Joyful Noise's Queen Latifah tells the gospel truth

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      NEW YORK—Queen Latifah, who is 5-10, has Dolly Parton, who is not, in a headlock. “Ow, you’re breakin’ mah hair!” Parton shrieks. “Quit it with those nails, Edward Scissorhands!” Latifah exclaims. This is after the food fight.

      These things happen in the musical comedy Joyful Noise (which opens January 13), in which Latifah and Parton play combative members of a Georgia gospel choir. Latifah is the choir’s tightly wound new director, Vi Rose Hill, who has two challenging teenagers and a soldier husband who is AWOL from their marriage. Parton is the curiously named G. G. Sparrow, who wants the choir to shake things up—including some ass—to win a national competition. Much headbutting, headlocking, and, oh, yes, spirited music ensues.

      In real life, one recent Saturday afternoon, the two singer-actors sit side by side in a New York hotel room. Latifah, who wears sizable hoop earrings and her hair smoothed back into a high ponytail, appears perhaps prettier than she does on film. Parton appears exactly like one expects her to—meaning like, well, Dolly Parton. Somewhat disappointingly, the two don’t seem like they’re going to mix it up off-screen anytime soon.

      “The first day we worked together was at the recording studio,” Parton says. “And it was just magic. It was like, I knew I’d love her and I have and I do.”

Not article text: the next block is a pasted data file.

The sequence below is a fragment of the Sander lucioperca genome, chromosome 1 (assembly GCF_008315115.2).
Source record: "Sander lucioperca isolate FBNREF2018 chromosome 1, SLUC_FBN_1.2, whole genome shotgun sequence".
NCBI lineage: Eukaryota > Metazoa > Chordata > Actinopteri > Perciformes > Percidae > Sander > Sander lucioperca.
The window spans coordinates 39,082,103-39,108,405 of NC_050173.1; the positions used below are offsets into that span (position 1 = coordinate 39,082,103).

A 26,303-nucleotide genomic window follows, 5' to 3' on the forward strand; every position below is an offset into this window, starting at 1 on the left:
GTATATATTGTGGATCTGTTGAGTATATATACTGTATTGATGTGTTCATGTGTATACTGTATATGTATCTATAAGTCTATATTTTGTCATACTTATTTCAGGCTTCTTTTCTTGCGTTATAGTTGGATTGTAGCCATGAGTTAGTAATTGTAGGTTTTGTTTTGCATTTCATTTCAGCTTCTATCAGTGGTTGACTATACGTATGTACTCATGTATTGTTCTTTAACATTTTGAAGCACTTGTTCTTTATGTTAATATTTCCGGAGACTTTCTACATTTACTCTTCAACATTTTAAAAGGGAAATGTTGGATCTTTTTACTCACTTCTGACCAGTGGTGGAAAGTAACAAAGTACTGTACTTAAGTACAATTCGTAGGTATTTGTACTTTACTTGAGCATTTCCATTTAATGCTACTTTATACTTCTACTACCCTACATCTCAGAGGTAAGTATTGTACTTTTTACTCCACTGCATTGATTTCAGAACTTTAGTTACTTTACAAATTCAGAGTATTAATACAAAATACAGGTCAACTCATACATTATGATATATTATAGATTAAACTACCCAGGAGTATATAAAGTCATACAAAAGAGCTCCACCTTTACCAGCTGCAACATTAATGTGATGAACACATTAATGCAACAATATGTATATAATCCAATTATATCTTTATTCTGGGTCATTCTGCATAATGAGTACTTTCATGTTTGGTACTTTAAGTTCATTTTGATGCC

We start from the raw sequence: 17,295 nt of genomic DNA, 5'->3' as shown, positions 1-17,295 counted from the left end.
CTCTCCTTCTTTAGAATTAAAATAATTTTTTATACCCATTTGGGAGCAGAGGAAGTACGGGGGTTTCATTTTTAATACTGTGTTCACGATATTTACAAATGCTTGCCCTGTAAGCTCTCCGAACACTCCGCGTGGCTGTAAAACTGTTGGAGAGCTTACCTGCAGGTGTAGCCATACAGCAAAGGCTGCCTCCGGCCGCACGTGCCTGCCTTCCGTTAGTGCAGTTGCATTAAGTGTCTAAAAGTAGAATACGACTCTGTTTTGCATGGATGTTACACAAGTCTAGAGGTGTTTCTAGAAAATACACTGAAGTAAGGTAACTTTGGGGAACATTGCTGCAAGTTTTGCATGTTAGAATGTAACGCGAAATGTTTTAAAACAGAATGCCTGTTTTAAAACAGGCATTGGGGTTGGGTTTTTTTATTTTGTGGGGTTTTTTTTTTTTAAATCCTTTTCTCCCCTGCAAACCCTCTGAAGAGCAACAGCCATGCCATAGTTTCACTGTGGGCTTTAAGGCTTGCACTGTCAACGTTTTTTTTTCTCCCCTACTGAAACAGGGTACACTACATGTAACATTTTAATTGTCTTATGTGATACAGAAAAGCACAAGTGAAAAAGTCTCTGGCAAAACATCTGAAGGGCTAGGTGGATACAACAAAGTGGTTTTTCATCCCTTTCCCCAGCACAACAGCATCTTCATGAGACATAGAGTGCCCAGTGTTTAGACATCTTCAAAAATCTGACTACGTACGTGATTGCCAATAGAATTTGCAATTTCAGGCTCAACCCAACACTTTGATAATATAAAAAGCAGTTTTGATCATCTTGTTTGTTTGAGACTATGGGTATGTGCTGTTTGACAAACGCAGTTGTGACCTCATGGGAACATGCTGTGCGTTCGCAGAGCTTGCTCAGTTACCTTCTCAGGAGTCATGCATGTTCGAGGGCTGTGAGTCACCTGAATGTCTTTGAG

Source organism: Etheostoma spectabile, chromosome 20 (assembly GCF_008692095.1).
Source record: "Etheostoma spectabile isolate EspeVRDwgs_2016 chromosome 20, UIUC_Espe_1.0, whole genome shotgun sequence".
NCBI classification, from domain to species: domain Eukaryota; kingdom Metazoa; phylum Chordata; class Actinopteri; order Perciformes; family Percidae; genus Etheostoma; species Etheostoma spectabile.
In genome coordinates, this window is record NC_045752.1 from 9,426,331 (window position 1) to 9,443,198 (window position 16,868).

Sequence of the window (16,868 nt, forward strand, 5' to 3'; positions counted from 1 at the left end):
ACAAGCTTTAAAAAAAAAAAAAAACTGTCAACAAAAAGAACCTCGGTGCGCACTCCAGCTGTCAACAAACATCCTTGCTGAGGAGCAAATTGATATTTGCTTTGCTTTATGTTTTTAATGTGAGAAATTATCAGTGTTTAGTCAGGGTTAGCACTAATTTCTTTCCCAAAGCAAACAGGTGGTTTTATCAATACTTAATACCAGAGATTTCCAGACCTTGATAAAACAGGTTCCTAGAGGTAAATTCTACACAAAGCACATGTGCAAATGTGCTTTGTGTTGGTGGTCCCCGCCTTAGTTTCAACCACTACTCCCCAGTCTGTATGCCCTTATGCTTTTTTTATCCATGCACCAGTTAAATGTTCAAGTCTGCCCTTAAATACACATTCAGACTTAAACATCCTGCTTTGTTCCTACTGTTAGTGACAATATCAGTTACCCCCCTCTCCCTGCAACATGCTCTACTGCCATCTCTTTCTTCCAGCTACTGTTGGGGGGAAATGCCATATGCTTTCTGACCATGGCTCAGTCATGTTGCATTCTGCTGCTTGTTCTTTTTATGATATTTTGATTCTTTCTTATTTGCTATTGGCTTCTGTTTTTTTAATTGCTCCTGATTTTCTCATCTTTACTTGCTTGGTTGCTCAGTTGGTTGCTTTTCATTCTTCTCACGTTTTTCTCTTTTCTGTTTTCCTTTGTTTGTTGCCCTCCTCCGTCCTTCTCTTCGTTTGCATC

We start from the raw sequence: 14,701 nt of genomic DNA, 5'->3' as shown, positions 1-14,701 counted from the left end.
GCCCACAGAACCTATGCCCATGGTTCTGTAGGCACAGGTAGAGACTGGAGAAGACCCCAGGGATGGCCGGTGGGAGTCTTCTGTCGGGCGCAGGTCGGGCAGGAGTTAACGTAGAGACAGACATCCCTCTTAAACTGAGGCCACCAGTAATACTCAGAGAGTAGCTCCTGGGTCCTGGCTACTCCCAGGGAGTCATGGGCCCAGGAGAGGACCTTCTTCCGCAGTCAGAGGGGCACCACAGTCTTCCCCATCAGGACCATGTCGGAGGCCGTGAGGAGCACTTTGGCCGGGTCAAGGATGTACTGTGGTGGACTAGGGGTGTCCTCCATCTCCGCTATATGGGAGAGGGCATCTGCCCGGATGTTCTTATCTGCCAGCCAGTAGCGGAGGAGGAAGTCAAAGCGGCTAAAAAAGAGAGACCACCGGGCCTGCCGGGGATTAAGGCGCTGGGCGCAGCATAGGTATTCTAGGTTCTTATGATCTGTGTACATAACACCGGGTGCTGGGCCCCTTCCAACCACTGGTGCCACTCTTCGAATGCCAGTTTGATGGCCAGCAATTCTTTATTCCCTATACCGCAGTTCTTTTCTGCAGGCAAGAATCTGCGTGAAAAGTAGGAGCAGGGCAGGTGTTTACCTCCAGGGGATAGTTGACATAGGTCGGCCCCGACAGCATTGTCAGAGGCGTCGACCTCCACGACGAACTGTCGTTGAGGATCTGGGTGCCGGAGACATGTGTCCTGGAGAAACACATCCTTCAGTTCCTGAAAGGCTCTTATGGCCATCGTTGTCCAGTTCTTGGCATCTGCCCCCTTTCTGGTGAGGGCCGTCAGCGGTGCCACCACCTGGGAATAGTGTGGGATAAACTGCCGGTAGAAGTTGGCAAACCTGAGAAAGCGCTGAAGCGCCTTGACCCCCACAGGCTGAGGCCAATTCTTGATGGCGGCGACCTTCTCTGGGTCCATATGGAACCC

Latifah can do that love one better. “She was so humble and giving and cool and funny,” she says. “I’m like, Dolly is really Dolly! And I could barely keep my uncles off the phone, calling me up, asking: ‘How’s Dolly? Tell Dolly I said “Hi.” ’ I’m like, ‘I know what you mean by that. I know what you thinkin’. You stop that!’ ”

      Important fact: no one who knows anything calls Latifah “Queen”. They call her by her given name, Dana. On the more random end of the Queen Latifah facts spectrum, a fan once sent her this “gift”: “Somebody gave me a dead bat. In a box!”

      Gospel and Latifah have history. As a child, she had church on Sundays, Bible school in the summers, and an aunt who directed a big southern gospel choir. “The only time I can honestly say I ever almost caught the Holy Ghost—maybe because I think too much—was in choir rehearsal with my aunt. This song had just moved me. I was 12 years old and I felt this feeling come over me and I almost started, like, just kind of losin’ it. And then it scared me and I pulled back, like, ‘What’s happening to me?’ I had to have a talk with my grandmother about that. She told me to just let it happen next time.” Everyone, including Latifah herself, laughs at this story.

      “But it’s just something about that music and what it’s sayin’ and what you’re feelin’ when it’s happenin’,” she says. “It’s not just a song. It happens to you.”

      Latifah’s enthusiasm for Parton apparently knows no bounds. “She cooks a mean chicken and dumplings,” Latifah says. “She cooks fudge. She brought fudge to the set. Who works 16-hour days and goes home and makes fresh fudge? Peanut butter and chocolate. It was like crack on the set.”

      Watch the trailer for Joyful Noise.